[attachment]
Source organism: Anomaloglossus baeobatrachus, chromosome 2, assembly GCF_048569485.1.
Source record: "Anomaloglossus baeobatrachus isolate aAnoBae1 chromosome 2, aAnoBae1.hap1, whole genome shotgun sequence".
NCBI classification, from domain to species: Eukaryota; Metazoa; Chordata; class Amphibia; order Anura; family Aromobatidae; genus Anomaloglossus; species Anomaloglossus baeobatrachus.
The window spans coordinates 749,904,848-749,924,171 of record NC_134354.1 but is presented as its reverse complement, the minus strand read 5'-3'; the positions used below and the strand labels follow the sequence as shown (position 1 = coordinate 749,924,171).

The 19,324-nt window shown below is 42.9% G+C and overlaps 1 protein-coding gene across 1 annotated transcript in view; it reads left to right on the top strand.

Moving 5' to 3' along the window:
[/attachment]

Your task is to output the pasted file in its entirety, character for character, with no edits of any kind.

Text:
Source organism: Anomaloglossus baeobatrachus, chromosome 2, assembly GCF_048569485.1.
Source record: "Anomaloglossus baeobatrachus isolate aAnoBae1 chromosome 2, aAnoBae1.hap1, whole genome shotgun sequence".
NCBI classification, from domain to species: Eukaryota; Metazoa; Chordata; class Amphibia; order Anura; family Aromobatidae; genus Anomaloglossus; species Anomaloglossus baeobatrachus.
The window spans coordinates 749,904,848-749,924,171 of record NC_134354.1 but is presented as its reverse complement, the minus strand read 5'-3'; the positions used below and the strand labels follow the sequence as shown (position 1 = coordinate 749,924,171).

The 19,324-nt window shown below is 42.9% G+C and overlaps 1 protein-coding gene across 1 annotated transcript in view; it reads left to right on the top strand.

Moving 5' to 3' along the window: